The Society for the Study of Reproduction has presented department of animal science researcher and educator with its 2007 New Investogator Award in recognition of the originality of his research and its significance and impact in reproductive sciences.
Dr. Derek McLean is a young investigator who has contributed significantly to the field of reproductive biology; he exemplifies a researcher committed to advancing the field and to the training of future scientists.
Dr. Derek McLean received his Ph.D. in reproductive physiology from Oregon State University in 1997. He then did a short postdoctoral study with Dr. Erwin Goldberg at Northwestern University and, subsequently, an extensive postdoctoral program in the laboratory of Dr. Michael Griswold at Washington State University. In 2003, Dr. McLean was appointed an Assistant Professor/Assistant Scientist in the Department of Animal Sciences at Washington State University.
Dr. McLean’s research since 2003 has focused on the characterization of bovine spermatogenesis using bovine ectopic xenografts. The primary method for studying spermatogenic stem cells has involved germ cell transplantation techniques for rodents. Germ cell transplantation in species such as the bovine has been difficult because of the architecture of the seminiferous tubules and interstitium as well as the requirement to eliminate endogenous spermatogenesis. Dr. McLean has shown that spermatogenesis occurs from testicular stem cells in ectopic xenografts of bovine testicular tissue. He has examined the actions of growth factors, grafting period and donor age, and overall gene expression in this system. This work has set the stage for a viable procedure to study bovine testicular stem cells and for the establishment of in vitro bovine spermatogenesis. Dr. McLean’s studies have potentially important applications for the cattle industry and constitute original, conceptual breakthroughs in the field of spermatogenesis.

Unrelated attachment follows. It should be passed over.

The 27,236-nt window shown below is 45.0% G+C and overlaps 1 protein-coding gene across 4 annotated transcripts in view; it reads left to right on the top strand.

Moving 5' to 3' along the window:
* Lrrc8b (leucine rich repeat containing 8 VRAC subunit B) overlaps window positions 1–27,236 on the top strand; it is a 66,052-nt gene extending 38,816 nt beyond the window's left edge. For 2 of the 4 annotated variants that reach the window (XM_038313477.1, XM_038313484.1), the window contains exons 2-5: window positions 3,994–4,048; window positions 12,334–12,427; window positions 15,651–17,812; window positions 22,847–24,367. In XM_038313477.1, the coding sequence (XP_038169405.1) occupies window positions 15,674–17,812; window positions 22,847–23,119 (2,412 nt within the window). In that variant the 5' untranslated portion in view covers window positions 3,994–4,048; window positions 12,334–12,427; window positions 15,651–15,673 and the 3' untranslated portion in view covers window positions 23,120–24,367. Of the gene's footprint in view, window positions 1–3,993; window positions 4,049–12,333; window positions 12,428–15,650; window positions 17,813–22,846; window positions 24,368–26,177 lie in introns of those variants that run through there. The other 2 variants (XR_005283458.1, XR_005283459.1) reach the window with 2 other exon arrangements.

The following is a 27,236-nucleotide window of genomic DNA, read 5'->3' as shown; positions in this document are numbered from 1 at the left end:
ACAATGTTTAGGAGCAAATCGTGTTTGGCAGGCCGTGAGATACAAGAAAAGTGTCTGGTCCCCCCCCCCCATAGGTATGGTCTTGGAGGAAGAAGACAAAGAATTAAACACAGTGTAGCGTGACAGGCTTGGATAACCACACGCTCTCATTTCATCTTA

Dr. McLean also uses spermatogonial stem cell culture, germ cell transplantation, and analysis of gene expression using oligonucleotide array technology in his studies. He was among the first to apply these techniques to the study of the bovine testis. The application of these state-of-the-art techniques has led to 12 publications since his appointment as an independent investigator. He currently has an R03 award from NIH for the study of the actions of vitamin A on spermatogonial stem cells. In addition, he is a co-investigator on an R01 grant from NICHD dealing with spermatogonial transplantation. His role in this project is completely independent and involves the long-term culture of murine stem cells and the analysis of their viability by transplantation techniques. Even as a young investigator, Dr. McLean has an outstanding reputation for his research excellence. This reputation is apparent in the large number of invited presentations he has given and the demand for his services on graduate committees.